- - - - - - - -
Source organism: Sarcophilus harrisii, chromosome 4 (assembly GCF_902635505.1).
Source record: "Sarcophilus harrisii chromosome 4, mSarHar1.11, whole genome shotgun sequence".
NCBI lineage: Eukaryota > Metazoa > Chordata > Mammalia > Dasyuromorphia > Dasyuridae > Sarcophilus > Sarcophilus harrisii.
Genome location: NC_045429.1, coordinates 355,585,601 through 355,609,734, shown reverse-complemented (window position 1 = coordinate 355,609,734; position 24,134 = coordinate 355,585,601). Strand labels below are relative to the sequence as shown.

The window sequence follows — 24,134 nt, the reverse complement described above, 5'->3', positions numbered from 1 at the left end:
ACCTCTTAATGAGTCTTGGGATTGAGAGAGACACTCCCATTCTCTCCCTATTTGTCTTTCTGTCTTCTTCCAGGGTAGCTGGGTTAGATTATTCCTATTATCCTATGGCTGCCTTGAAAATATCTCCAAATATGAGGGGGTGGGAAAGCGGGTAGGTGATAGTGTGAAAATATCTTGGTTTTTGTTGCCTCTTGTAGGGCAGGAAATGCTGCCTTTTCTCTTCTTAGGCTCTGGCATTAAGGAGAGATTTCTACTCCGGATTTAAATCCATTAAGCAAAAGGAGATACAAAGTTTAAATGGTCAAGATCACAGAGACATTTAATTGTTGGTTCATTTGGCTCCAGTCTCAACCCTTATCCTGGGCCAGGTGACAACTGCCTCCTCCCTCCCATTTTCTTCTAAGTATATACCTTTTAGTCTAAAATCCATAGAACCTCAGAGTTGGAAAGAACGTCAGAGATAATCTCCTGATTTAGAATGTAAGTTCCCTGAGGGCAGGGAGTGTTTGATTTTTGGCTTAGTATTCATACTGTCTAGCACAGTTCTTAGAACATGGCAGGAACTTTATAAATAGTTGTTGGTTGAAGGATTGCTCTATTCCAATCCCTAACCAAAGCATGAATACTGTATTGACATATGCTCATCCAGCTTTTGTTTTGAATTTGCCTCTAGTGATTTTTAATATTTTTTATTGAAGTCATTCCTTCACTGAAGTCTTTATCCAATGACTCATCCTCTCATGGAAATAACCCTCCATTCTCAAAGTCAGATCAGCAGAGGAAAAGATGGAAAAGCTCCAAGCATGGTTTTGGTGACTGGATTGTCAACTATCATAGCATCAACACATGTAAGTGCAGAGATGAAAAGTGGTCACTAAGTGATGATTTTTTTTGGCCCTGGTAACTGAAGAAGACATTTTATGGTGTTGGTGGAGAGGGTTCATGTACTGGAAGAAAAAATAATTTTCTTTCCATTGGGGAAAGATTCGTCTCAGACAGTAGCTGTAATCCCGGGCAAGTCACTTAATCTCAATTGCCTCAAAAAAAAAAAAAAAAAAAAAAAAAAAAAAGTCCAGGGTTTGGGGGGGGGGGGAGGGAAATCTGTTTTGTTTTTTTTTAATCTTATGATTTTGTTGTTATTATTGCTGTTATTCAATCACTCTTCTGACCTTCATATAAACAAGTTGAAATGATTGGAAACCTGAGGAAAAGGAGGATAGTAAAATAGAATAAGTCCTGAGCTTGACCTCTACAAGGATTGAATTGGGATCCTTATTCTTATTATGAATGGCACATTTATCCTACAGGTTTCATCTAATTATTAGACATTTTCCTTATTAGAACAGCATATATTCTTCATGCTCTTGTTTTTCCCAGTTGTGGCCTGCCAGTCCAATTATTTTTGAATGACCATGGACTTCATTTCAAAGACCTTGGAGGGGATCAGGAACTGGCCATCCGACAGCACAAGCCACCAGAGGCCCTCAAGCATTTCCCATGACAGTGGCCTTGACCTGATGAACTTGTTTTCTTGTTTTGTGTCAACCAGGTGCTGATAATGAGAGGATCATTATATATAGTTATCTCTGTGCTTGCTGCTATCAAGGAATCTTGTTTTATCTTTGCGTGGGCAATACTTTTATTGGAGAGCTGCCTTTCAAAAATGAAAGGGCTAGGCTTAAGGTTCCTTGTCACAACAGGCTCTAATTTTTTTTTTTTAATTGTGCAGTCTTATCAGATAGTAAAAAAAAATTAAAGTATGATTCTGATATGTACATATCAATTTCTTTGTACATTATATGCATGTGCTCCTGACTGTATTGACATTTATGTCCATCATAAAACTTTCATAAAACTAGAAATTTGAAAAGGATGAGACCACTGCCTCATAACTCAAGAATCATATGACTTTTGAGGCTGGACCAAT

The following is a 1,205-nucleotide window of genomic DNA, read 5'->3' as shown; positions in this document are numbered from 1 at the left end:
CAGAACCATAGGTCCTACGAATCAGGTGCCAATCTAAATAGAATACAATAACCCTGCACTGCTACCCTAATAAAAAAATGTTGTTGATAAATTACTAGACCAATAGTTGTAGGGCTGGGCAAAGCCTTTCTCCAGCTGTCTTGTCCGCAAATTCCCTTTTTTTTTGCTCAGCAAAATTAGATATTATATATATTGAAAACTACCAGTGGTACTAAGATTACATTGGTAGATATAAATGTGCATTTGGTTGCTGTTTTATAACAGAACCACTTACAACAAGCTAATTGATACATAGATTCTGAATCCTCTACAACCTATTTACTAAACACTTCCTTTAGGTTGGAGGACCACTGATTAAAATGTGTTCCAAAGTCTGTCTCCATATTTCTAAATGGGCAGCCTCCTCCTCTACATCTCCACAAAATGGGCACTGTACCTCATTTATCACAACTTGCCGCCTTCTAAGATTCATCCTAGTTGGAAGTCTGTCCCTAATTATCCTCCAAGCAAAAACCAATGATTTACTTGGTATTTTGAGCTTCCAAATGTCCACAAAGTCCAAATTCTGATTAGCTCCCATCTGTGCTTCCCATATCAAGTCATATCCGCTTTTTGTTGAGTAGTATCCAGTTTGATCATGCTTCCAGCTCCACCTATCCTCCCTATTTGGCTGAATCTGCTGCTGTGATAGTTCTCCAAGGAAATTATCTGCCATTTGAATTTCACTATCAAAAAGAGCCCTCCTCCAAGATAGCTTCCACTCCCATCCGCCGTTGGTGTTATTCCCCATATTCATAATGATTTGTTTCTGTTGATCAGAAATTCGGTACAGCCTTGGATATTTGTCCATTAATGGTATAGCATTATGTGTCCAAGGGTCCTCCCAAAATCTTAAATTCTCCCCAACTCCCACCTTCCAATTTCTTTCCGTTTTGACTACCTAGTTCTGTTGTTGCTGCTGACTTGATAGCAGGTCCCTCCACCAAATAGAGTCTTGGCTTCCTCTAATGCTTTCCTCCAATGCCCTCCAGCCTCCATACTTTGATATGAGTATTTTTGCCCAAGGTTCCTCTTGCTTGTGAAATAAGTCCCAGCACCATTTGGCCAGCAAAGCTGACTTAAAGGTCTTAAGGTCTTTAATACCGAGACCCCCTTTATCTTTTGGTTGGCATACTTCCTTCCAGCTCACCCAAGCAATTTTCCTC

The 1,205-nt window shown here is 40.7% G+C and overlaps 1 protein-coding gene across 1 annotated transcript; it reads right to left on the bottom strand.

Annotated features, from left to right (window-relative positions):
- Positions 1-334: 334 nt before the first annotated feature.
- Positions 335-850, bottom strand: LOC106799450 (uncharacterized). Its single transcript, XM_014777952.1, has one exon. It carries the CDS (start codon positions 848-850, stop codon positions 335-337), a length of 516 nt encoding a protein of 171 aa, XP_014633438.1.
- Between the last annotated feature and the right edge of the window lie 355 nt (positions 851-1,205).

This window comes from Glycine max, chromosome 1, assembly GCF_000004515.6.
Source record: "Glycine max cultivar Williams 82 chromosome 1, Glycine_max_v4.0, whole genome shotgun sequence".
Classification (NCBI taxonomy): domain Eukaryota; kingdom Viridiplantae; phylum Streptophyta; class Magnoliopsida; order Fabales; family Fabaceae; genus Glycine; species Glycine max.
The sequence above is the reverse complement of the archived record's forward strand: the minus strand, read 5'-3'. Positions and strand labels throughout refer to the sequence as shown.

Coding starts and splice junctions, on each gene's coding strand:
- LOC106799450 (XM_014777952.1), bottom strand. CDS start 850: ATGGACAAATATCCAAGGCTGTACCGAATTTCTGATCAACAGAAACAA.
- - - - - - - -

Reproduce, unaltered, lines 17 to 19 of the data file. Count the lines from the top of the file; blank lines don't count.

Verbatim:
The sequence above is the reverse complement of the archived record's forward strand: the minus strand, read 5'-3'. Positions and strand labels throughout refer to the sequence as shown.

Coding starts and splice junctions, on each gene's coding strand:
- LOC106799450 (XM_014777952.1), bottom strand. CDS start 850: ATGGACAAATATCCAAGGCTGTACCGAATTTCTGATCAACAGAAACAA.